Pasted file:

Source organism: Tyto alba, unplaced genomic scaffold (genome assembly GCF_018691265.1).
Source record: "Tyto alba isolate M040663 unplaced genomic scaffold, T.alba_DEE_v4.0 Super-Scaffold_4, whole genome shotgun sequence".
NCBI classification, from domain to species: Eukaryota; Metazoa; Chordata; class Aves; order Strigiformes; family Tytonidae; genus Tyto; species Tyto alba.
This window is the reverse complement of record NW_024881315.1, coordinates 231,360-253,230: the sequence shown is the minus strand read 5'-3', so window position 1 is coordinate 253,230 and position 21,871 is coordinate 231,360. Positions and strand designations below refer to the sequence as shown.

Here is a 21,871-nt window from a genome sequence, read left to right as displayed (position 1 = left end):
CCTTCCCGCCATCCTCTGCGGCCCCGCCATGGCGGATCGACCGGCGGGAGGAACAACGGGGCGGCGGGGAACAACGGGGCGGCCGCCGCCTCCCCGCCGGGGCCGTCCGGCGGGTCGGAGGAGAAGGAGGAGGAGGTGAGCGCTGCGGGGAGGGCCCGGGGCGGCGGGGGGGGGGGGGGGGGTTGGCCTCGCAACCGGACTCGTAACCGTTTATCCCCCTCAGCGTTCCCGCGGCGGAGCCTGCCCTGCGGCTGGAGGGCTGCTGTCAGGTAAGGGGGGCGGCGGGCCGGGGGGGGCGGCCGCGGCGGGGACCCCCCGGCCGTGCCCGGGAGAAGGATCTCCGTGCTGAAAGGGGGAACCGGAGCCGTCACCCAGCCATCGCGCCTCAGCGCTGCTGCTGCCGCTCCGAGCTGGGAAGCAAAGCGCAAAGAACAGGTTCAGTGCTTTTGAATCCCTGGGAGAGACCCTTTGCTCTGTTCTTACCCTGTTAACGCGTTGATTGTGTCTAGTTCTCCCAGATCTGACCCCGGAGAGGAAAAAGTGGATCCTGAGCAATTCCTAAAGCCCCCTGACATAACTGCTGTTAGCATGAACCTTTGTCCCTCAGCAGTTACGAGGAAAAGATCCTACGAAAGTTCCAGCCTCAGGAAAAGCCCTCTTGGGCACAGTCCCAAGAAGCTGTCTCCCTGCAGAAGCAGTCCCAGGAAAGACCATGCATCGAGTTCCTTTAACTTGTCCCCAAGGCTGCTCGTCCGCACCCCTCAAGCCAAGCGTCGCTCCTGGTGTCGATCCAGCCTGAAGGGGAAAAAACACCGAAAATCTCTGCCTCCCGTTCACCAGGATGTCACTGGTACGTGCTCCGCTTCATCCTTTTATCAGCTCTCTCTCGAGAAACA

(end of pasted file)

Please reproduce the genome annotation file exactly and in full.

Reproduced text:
Source organism: Tyto alba, unplaced genomic scaffold (genome assembly GCF_018691265.1).
Source record: "Tyto alba isolate M040663 unplaced genomic scaffold, T.alba_DEE_v4.0 Super-Scaffold_4, whole genome shotgun sequence".
NCBI classification, from domain to species: Eukaryota; Metazoa; Chordata; class Aves; order Strigiformes; family Tytonidae; genus Tyto; species Tyto alba.
This window is the reverse complement of record NW_024881315.1, coordinates 231,360-253,230: the sequence shown is the minus strand read 5'-3', so window position 1 is coordinate 253,230 and position 21,871 is coordinate 231,360. Positions and strand designations below refer to the sequence as shown.

Here is a 21,871-nt window from a genome sequence, read left to right as displayed (position 1 = left end):
CCTTCCCGCCATCCTCTGCGGCCCCGCCATGGCGGATCGACCGGCGGGAGGAACAACGGGGCGGCGGGGAACAACGGGGCGGCCGCCGCCTCCCCGCCGGGGCCGTCCGGCGGGTCGGAGGAGAAGGAGGAGGAGGTGAGCGCTGCGGGGAGGGCCCGGGGCGGCGGGGGGGGGGGGGGGGGTTGGCCTCGCAACCGGACTCGTAACCGTTTATCCCCCTCAGCGTTCCCGCGGCGGAGCCTGCCCTGCGGCTGGAGGGCTGCTGTCAGGTAAGGGGGGCGGCGGGCCGGGGGGGGCGGCCGCGGCGGGGACCCCCCGGCCGTGCCCGGGAGAAGGATCTCCGTGCTGAAAGGGGGAACCGGAGCCGTCACCCAGCCATCGCGCCTCAGCGCTGCTGCTGCCGCTCCGAGCTGGGAAGCAAAGCGCAAAGAACAGGTTCAGTGCTTTTGAATCCCTGGGAGAGACCCTTTGCTCTGTTCTTACCCTGTTAACGCGTTGATTGTGTCTAGTTCTCCCAGATCTGACCCCGGAGAGGAAAAAGTGGATCCTGAGCAATTCCTAAAGCCCCCTGACATAACTGCTGTTAGCATGAACCTTTGTCCCTCAGCAGTTACGAGGAAAAGATCCTACGAAAGTTCCAGCCTCAGGAAAAGCCCTCTTGGGCACAGTCCCAAGAAGCTGTCTCCCTGCAGAAGCAGTCCCAGGAAAGACCATGCATCGAGTTCCTTTAACTTGTCCCCAAGGCTGCTCGTCCGCACCCCTCAAGCCAAGCGTCGCTCCTGGTGTCGATCCAGCCTGAAGGGGAAAAAACACCGAAAATCTCTGCCTCCCGTTCACCAGGATGTCACTGGTACGTGCTCCGCTTCATCCTTTTATCAGCTCTCTCTCGAGAAACA